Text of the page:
Referee shortage plagues IHSA

Aggressive fans, COVID-19 lower retention rates


An IHSA referee calls a foul against Glenbrook North with three minutes left during a varsity boys basketball game on Feb. 10. Verbal abuse from fans and coaches has led to the resignation of some IHSA officials. Photo by Kate Leverenz

Minutes into an eighth grade boys feeder basketball game at Maple School, Jeff Schwarz, referee and assignment chairman for boys and girls basketball in the Central Suburban League, was called a racist and a cheater by a coach. After giving the coach a warning and two technical fouls, Schwarz and his fellow referees were confronted by the coach in the parking lot after the game, forcing them to call the police. 

“I have been threatened,” said Schwarz. “I’ve had to call the cops on probably six or seven occasions throughout my career.”

The IHSA is facing a referee shortage. Speculation is that the shortage is caused by COVID-19 and abuse towards officials from coaches and fans.

“There’s enough young people that are interested in basketball, whether they’re playing it now or they played it when they were younger that might be interested in officiating,” said Schwarz. “But many of them have seen how their coaches have berated officials, and they’re scared to get into that.”

Two minutes into a frosh/soph girls basketball game at Glenbrook North on Feb. 3, parents from the visiting team began screaming at the referees after they called an offensive foul on one of the visiting team’s players. One parent yelled, “What game are you watching, holy [expletive],” and another yelled, “What was that?” After several more comments from parents, one of the referees approached the parents, asking them to “chill.”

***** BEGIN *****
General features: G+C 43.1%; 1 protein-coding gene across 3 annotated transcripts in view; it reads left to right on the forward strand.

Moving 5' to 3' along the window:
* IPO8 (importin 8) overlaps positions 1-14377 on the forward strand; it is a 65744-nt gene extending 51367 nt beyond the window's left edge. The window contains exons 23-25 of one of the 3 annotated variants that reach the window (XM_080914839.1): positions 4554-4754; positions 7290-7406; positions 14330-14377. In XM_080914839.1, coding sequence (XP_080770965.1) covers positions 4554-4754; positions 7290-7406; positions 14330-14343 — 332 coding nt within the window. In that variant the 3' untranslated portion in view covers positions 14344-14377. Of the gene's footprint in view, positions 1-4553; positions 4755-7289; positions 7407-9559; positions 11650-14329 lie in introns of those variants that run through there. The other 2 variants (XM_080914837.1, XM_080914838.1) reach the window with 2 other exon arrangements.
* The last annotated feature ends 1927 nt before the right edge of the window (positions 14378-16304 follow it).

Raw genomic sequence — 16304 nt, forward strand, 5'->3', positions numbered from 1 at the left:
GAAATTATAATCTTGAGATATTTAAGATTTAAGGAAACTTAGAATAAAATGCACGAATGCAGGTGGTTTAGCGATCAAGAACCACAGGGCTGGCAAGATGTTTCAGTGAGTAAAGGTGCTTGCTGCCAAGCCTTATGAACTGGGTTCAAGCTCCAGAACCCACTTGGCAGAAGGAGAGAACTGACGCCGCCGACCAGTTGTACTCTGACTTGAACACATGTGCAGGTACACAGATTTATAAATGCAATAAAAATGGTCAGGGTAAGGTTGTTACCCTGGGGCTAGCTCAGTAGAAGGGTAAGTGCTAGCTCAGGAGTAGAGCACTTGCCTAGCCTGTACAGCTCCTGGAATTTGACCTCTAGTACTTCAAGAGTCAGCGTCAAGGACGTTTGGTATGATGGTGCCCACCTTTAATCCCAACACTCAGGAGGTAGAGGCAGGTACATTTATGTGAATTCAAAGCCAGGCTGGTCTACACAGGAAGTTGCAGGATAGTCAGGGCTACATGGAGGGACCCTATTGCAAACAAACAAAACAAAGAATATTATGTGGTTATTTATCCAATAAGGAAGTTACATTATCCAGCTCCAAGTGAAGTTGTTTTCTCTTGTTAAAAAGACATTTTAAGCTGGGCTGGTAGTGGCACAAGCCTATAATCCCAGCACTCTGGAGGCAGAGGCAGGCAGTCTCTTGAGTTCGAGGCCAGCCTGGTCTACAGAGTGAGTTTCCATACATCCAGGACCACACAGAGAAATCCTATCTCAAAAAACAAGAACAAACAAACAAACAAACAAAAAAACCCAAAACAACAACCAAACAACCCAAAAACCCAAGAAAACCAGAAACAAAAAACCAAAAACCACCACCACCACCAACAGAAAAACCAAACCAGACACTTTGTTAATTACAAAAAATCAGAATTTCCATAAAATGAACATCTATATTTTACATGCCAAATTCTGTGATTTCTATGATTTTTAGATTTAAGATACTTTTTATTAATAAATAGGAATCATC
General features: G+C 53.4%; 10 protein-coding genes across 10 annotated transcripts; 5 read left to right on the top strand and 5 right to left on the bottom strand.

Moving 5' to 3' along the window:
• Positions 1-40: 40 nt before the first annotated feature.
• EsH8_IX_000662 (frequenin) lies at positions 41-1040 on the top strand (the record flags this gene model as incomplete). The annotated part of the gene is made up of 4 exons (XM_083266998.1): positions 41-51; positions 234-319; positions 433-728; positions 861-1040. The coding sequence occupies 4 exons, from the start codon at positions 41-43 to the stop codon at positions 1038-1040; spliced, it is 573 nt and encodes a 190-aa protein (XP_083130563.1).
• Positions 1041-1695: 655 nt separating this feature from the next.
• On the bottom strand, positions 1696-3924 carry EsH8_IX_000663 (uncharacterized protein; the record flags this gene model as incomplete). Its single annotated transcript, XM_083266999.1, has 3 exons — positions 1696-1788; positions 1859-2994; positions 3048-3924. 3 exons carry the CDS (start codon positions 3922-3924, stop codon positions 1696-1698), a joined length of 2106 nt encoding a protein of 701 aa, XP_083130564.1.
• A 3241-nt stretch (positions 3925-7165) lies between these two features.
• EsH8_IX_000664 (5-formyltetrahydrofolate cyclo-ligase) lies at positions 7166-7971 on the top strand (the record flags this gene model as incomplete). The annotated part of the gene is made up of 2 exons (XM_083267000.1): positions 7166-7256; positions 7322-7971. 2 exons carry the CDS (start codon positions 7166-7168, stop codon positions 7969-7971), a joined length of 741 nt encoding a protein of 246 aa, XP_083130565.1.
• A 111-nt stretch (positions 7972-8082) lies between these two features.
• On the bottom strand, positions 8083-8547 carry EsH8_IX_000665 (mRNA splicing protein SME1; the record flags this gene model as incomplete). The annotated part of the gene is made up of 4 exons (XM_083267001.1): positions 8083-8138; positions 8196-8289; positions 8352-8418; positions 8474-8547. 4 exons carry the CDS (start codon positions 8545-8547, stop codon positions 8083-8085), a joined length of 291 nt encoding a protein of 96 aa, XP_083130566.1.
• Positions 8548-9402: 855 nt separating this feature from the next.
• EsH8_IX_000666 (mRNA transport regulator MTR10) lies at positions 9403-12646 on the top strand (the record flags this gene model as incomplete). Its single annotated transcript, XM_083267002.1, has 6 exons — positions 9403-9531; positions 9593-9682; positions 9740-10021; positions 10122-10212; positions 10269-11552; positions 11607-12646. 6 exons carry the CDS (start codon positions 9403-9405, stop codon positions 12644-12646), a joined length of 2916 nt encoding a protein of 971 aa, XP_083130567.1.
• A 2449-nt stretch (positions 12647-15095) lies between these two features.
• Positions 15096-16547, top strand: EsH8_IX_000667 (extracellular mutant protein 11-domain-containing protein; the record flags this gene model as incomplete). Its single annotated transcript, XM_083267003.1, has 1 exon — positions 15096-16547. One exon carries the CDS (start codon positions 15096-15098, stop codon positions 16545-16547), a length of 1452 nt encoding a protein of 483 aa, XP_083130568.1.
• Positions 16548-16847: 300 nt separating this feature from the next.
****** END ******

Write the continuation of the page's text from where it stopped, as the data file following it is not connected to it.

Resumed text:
The landscape of sports has changed over the years because of parental involvement and abuse from coaches and fans, said Ken Pink, basketball referee and state clinician for the IHSA. 

“Younger officials who are just starting out will work these lower-level youth games, and to have a fan screaming in their ear or a coach screaming in their ear, they may say, ‘What the heck am I doing this for?’” Pink said.

15 and 16-year-olds can now become provisionally licensed referees but can only officiate in youth leagues, junior high and ninth grade contests as of last month.

This rule change was implemented to get younger prospective referees trained and ready for higher level contests, and because of complaints that current referees are too old and immobile, said Donna Mobely, basketball referee on the IHSA’s Athletic Officials Advisory Committee. 

“I hate to say it, there’s a lot of complaints about the ages with some of the officials,” said Mobely.“[The rule change] is just to get some newer ones in here that can learn the game before they actually start refereeing.”

According to Schwarz, assignment chairmen, who are responsible for assigning referees to contests, often have trouble finding enough officials to meet each school’s needs. 

“What’s happened since [COVID-19] is that some people working the sophomore game have to work varsity and vice versa,” Schwarz said.

For Tony Lombardo, wrestling assignment chairman for the CSL, he has to compete with assignment chairs from other areas when scheduling officials because wrestling matches largely fall on Fridays and Saturdays.

“One of my colleagues, they’ve had to cancel some lower-level events because they didn’t have officials,” said Lombardo. “My experience is that, from what I’ve heard, they’re canceled indefinitely.”

The biggest problem Lombardo faces when assigning referees is the retention rate among them. 

“Last year in the Metro area, we signed up 75 new officials, and going into this season, we have only retained about a third, 25,” Lombardo said.

According to Schwarz, although it can feel like a war zone when officiating, there is a great sense of accomplishment in calling a fair game and working with fellow officials.

“What makes you keep [reffing] is you want to stay involved in the game that you love,” said Schwarz.“There’s a thrill with being a part of a big game or a close game. There’s a great sense of camaraderie among officials.”